The Atlantic Presenters Association recognizes the deep importance of the work and actions the organization must take towards Reconciliation with Indigenous people all over Turtle Island/North America.
We understand in our hearts that it is our social responsibility to prioritize and never lose sight of Reconciliation in every aspect of what we do. It is deeply important to the staff and board of APA that we continue to move the membership along in their knowledge too.
What we’re doing
Since 2016, APA has engaged Indigenous artists, presenters, producers, directors and facilitators to deliver education activities to our members on topics under the umbrella of Reconciliation. The performance stages of our members across the Atlantic region have programmed Indigenous artists for many years, but very few. We recognize that this needs to change.
APA has assembled a group of 35 Indigenous community based presenters in the region; general event and powwow, and provides funding for these annual gatherings. These gatherings until now have been organized and administered by APA staff, who do not identify as Indigenous. For the 2022 Gathering, we contracted First Light Centre for Performance and Creativity (an organization that serves the urban and non-urban Indigenous populations and non-Indigenous communities alike with a wide range of programs and services rooted in revitalization, strengthening and celebration of Indigenous cultures and languages) in St. John’s NL, who provided the staff and space to organize and host the gathering. APA assisted as needed and supported the gathering financially, but actively stepped back to make space for Indigenous people to decide how they wanted to gather.
In 2022 funding was made available to support increased autonomy for the Indigenous Presenter Program within APA’s organization – Indigenous program, Indigenous run. We were able to hire Brit Johnson to fully manage the program.
Brit Johnston (she/her) is the Indigenous Presenters Program Coordinator. Brit is an artist, creative producer, and community activator from Genabaajing Anishinaabek/Serpent River First Nation, ON. She specializes in festival/events, production management, and community engagement best practices. She has worked with notable performing arts organizations including CAPACOA, NAC Indigenous Theatre, Prismatic Arts Festival, Indigenous Music Summit, and Ottawa Fringe. Rooted in her Anishinaabe culture, Brit is passionate about uplifting Indigenous voices and facilitating meaningful connections between artists, organizations, and communities.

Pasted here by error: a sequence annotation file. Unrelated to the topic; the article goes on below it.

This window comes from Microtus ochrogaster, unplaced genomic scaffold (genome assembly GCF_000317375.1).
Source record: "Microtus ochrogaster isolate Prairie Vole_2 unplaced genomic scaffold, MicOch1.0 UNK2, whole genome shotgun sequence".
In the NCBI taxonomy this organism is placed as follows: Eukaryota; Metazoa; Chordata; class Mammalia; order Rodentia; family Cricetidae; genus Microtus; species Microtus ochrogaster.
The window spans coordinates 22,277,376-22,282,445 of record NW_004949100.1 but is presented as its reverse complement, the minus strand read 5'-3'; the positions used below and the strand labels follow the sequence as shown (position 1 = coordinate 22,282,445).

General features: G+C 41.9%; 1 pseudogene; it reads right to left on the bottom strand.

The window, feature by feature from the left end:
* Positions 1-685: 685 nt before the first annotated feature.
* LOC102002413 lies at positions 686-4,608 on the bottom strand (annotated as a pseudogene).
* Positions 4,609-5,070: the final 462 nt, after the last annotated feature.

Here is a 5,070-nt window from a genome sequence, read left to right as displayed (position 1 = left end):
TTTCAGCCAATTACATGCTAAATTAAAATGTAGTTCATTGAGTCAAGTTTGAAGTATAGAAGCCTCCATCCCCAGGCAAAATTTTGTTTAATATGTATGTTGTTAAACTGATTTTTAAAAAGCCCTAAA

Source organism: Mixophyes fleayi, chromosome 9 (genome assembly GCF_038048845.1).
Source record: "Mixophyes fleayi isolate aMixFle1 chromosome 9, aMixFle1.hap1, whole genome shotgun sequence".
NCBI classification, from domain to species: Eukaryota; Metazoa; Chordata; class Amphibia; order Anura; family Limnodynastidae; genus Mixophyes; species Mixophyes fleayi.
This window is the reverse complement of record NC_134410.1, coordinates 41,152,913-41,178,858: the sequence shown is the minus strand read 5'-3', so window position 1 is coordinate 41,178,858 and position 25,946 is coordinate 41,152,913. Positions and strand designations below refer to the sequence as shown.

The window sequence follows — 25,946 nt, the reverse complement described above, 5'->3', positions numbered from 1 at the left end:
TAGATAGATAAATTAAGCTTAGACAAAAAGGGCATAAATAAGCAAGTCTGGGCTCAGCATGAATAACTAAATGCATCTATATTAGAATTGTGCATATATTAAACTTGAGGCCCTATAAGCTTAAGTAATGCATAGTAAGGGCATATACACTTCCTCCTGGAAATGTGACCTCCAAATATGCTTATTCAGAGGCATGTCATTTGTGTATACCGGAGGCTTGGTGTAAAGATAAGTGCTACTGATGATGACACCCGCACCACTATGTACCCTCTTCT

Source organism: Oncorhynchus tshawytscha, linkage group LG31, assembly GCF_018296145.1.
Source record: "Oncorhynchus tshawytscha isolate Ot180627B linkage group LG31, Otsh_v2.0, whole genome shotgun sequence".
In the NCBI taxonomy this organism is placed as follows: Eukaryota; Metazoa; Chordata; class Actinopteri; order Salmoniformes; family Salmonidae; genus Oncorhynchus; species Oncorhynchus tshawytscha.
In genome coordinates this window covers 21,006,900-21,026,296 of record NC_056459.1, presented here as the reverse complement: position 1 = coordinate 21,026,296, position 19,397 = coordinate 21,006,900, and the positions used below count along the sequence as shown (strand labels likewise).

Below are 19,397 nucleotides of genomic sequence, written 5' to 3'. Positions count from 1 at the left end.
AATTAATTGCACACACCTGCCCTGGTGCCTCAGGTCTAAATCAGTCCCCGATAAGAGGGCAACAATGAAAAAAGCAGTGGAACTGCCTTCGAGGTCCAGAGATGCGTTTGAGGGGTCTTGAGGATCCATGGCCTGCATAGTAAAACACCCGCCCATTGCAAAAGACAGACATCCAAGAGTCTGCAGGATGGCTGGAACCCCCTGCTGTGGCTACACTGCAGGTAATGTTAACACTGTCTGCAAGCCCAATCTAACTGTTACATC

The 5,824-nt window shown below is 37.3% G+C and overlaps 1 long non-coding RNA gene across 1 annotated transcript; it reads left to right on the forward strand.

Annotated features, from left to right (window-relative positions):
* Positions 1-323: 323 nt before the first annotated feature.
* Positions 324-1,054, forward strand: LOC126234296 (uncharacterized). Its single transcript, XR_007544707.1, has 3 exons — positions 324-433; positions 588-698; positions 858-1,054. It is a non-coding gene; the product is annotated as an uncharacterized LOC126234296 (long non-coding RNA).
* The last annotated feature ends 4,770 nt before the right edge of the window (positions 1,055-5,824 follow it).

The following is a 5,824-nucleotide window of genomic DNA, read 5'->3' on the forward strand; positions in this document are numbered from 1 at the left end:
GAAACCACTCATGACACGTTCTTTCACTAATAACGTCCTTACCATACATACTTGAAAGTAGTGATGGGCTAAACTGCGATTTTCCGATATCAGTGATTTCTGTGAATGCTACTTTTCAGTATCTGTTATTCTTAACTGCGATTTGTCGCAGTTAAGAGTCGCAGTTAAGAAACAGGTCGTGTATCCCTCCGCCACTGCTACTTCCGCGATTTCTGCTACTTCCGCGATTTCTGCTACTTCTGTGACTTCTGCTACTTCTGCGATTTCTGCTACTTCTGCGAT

The Indigenous Presenters Program (IPP) hosts Indigenous arts and culture presenters, event producers, and arts leaders from all across the Atlantic coast. The vision of IPP is to empower regional Indigenous communities to cultivate an Indigenous-led network to uplift Indigenous artists working in dance, music, theatre and creative arts. Indigenous leaders gather throughout the year to connect, exchange, and discuss the challenges and best practices for building touring networks within and between their communities, as well as to envision a future that celebrates Indigenous arts and culture in Atlantic Canada.
The third annual Atlantic Indigenous Presenters Gathering took place at Neptune Theatre in Kjupuktuk/Halifax, Mi’kma’ki/NS, in May 2023. The gathering was hosted by the Atlantic Presenters Association (APA), in partnership with the Indigenous Performing Arts Alliance (IPAA), and the Canadian Association for the Performing Arts (CAPACOA).